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Hacker badges of Defcon 2017 (25)
Defcon every year has many many different electronic badges that you can play with / hack / blind your friends with.  I was lucky enough to get one of these really cool badges and I wanted to figure out the lock codes from the hardware/firmware rather than trying to use the interface.

TL;DR

I didn’t end up going into the firmware beyond strings since they released it on github eventually and there were no other unlocks, but the basics of doing it were as follows:

— Get an FTDI cable ( the hackerwarehouse badge is 3.3v and I have one similar to this: https://www.amazon.com/gp/product/B06ZYPLFNB/ref=oh_aui_detailpage_o01_s02?ie=UTF8&psc=1 )
— Connect the wires up correctly to TX and RX
— Make sure the device is found ( lsusb on linux and system_profiler SPUSBDataType on OSX )
— Get the lastest esptool from https://github.com/espressif/esptool
— Put the badge into firmware mode by booting and holding the down button
— python ./esptool.py –port /dev/tty.usbserial-A106AUUX -b 74880 -c esp8266 read_flash 0 0x400000 badge_flash.bin
— 
strings original_contents.bin | grep -B 15 -A 15 LRLR

 

...snip
region perm unlocked
region unlocked
konami!
UDDDUULR 
RLRLLRDU
UUDDLRLR
see if I don't!
with my blurglecruncheon,
...snip

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After the fairly successful ZACon badges I did in 2014, the BSides team in Cape Town (where I now live) asked if I’d like to be involved in building another one. Naturally my response was abso-fscking-lutely not. However with a combination of alcohol, begging and offers of whatever we wanted ( mostly from our marvelous sugar pony ) they did manage convince Mike Davis (@ElasticNinja) and myself to do them for 2016. So we set off with a couple of cynical attitudes and some fantastic hangovers to start some brand new badges.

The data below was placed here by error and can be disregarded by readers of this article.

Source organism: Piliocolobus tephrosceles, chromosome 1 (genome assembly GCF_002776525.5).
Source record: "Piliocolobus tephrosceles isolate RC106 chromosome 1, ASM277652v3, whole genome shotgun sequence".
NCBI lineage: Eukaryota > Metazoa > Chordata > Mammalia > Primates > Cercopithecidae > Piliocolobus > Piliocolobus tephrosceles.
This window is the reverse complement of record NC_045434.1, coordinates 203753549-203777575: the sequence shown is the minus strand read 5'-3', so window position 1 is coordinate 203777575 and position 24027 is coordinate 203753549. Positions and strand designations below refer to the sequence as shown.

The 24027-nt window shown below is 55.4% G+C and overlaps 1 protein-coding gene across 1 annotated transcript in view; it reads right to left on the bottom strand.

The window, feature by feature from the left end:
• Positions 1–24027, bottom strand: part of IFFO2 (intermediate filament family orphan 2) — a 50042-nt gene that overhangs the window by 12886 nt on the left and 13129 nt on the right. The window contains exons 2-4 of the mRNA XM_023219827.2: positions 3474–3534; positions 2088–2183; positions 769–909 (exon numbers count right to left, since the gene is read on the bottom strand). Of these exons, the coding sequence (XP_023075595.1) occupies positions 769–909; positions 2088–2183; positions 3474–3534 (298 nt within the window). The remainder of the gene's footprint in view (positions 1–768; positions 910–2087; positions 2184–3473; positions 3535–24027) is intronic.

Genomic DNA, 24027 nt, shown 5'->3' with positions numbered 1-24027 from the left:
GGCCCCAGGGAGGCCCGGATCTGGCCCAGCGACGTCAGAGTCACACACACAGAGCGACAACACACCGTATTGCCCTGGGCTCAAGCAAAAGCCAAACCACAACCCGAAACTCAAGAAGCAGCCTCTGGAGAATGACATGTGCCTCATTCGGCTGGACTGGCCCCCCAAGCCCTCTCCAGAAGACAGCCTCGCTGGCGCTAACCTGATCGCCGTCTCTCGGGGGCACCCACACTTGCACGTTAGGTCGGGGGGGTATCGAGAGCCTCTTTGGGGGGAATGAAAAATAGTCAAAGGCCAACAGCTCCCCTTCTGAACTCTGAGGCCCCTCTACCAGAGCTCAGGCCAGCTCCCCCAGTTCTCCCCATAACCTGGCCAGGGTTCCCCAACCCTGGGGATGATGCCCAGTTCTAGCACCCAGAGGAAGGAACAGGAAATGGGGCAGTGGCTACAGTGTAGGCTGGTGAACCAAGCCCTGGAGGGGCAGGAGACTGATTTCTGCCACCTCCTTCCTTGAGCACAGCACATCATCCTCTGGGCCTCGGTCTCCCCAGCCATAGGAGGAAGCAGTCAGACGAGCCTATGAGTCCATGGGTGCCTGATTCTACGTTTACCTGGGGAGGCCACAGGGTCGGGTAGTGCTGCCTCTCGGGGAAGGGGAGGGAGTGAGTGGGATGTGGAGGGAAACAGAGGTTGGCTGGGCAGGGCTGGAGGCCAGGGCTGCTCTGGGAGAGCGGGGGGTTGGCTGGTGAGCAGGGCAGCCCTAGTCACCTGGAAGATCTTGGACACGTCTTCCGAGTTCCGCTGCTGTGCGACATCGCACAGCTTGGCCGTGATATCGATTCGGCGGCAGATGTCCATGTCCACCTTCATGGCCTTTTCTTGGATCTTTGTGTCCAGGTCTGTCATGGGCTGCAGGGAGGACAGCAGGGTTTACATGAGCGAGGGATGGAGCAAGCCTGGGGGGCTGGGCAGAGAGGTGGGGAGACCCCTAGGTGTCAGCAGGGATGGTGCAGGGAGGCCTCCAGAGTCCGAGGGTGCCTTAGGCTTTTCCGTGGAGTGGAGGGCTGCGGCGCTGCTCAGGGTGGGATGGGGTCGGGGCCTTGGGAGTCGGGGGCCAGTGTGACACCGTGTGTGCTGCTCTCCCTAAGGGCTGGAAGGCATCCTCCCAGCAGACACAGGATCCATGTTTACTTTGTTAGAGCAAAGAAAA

This is a much longer post than normal and one I’ve split into two separate parts, a brief coverage of the hardware and then a longer explanation of the software. If you are just interested in the code, you can head over to https://github.com/AndrewMohawk/BSidesBadge2016

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Badges

At some time in the next 6 billion years I will complete the writeup for the badges about how they were put together. For now this is just how to get your badge working at home as well as how to unlock all the challenges now that BSides Cape Town is over.

For those of you that missed it here is a picture of em and a potatocam video of it:

As some of you may have noticed (and people have asked), your badges are simply not doing anything once you take them home. This is a quick writeup on how to get your badge going again as well as how to unlock all the challenges and their addons (pong / wifi scanner / etc).

First off, if you want to find out about the badges for now you can go to http://badge.bsidescapetown.co.za:8000/badge/about/ this will describe the screens / options as well as explain the game:

http://badge.bsidescapetown.co.za:8000/badge/thegame/

Why they dont start up at home

In case you missed the small segment we did at the end of the conference, the badges won’t start up again unless they can connect to a wifi network. You have three options for how to configure this:

Create a WiFi Network

The badges are looking for a WiFi network with and SSID of “Highway” and a password of “dangerzone” ( note those are CaSeSeNsiTiVe. If you create this network and reset your badge (there is a reset button on the back), it will simply work.

Connect via Serial to tell the badge what network to connect to

The badges initially will try connect to the default WiFi network, if that fails they will try reading from the EEPROM (non volatile memory) and if that fails they will drop to a prompt asking the user for their SSID and Password. To view this simply install the CH430 driver so your machine picks up the device. Then you can connect to it at a baud rate of 74880 (this is the baud of the ESP8266’s debug channel).

Personally I’m just using the Arduino application since it was easier to have it connect at the baud rate. Using it you should see the following screens and be able to input your SSID and Password:

In this case I used the SSID “ExampleNetwork” and password “ExamplePassword”, it connected and saved it to the EEPROM, for now on I can just wait for this badge to fail and if that network is available I will be connected.